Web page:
If you’re happy with how a certain wood grain looks, you may only want a clear topcoat. This “stain” doesn’t imbue color on wood surfaces. It’s ideal for furniture that gets a lot of use like dressers and tables.

You can apply a topcoat for other fixtures you stained, including floors.

What Is the Difference Between Interior and Exterior Stain?

Here are the main difference between interior and exterior stains.

Interior Stain

  • Requires Protective Topcoat
  • Requires Sanding Before Application
  • Generally Safer
  • Clear Finish

Exterior Stain

  • Can Withstand the Elements
  • Can Help Repel Insects or Rodents
  • Changes Wood Color

What Stain Is Best For Outdoors?

The best stain for outdoors is the one treated to resist mold, water damage, and sunlight.

Generally, water-based stains fight off mold and mildew better, yet they are less long-lasting and durable overall. Oil-based stains last longer, but they are more prone to mold and water damage.

What Factors to Consider When Choosing an Exterior Stain

When picking out stains for outdoor use, keep these qualifiers in mind.

  • Opacity: Do you want to showcase or hide your wood grain? Choose from semi-transparent, semi-solid, and solid/opaque stains.
  • Location Relative to Sunlight and Moisture: Some stains are better suited to combat water and sun damage. Determine whether your deck touches moisture-attractive surfaces like concrete.
  • Risk of Pest Infestations: Some stains offer more protection against species like bees, ants, termites, and beetles.
  • Rainfall Patterns: If your area gets a lot of rain, consider stains with strong water-repellent properties.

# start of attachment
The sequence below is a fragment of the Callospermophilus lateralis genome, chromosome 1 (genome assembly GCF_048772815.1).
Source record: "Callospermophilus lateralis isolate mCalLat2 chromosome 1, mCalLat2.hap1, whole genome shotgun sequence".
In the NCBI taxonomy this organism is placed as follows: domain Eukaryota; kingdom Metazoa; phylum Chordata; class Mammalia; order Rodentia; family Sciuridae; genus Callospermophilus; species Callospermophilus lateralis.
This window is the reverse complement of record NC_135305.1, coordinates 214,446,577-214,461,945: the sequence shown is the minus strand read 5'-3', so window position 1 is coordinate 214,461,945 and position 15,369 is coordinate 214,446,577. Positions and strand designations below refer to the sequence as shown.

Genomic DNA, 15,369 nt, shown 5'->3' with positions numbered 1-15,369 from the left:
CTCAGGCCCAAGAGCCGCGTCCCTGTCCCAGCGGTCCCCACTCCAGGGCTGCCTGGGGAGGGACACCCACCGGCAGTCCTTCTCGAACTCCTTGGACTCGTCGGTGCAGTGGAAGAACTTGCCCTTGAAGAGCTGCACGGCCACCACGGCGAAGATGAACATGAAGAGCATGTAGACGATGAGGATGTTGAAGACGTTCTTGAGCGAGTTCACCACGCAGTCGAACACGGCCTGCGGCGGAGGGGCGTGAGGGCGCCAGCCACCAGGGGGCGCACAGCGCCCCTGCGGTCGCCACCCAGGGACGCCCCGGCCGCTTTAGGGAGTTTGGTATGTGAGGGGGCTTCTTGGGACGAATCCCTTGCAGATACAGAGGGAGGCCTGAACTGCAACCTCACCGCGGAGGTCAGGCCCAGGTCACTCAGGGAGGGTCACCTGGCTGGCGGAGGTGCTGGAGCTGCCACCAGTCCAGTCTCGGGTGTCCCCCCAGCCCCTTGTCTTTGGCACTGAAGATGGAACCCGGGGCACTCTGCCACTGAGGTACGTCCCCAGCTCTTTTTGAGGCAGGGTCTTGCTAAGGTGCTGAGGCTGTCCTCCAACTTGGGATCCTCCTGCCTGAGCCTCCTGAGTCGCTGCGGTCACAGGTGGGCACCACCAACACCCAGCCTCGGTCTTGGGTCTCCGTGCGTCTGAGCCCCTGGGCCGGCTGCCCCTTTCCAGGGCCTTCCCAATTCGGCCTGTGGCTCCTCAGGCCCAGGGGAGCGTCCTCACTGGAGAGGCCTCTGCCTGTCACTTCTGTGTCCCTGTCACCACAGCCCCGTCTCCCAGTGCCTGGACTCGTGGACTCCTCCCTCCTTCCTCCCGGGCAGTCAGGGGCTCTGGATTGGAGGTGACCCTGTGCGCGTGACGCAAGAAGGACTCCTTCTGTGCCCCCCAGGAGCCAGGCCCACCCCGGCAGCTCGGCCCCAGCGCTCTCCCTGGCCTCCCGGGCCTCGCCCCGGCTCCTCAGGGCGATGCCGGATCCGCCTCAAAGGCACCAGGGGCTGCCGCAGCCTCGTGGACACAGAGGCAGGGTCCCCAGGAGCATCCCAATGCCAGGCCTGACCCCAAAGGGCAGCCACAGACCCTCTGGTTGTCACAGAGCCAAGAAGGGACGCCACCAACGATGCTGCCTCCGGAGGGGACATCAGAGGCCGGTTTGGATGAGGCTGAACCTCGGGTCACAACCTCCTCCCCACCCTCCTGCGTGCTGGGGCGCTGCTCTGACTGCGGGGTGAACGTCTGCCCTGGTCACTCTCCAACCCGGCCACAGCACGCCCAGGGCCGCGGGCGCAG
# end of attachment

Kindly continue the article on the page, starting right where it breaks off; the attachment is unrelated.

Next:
• What Look You’re Going For: Do you prefer a darker-looking stain or a lighter one? Your aesthetic vision will sway your final decision.
  • Wood Type: Softwoods (e.g. cedar, pine, redwood) are ideal for oil-based stains. Hardwoods (e.g. mahogany, teak, maple) are easier to treat using water-based stains.

This is because hardwoods dry slowly, so using oil-based stains is more challenging. Many hardwoods also already contain natural oils that help protect them from rot.

Do You Need Exterior Home Paint or Stain Services?

Get free, zero-commitment quotes from pro contractors near you.

Related Questions

Can you use interior stain on pressure-treated wood?

Yes. Most pressure-treated wood is used outdoors, but you can use interior stain on outdoor surfaces. Oil-based stains are a safe choice for pressure-treated wood.

What is the easiest stain to use?

Oil-based stains are beginner-friendly, but the easiest stain to use for you depends on the project.Do you need a wood stain that dries quickly? Do you prefer a stain that only requires one coat? Are you looking for a stain that accommodates mistakes?Answering these questions can help you identify the best stain for your project.

What is the difference between wood stain and wood finish?

A wood stain colors wood surfaces. Woodworkers and homeowners use stains to bring out wood’s inherent good looks.A wood finish is usually a clear coat that shields furniture, floors, or fixtures from moisture. Moreover, many people consider a stain a type of finish since stains also help protect surfaces.

Upgraded Home Team
Upgraded Home Team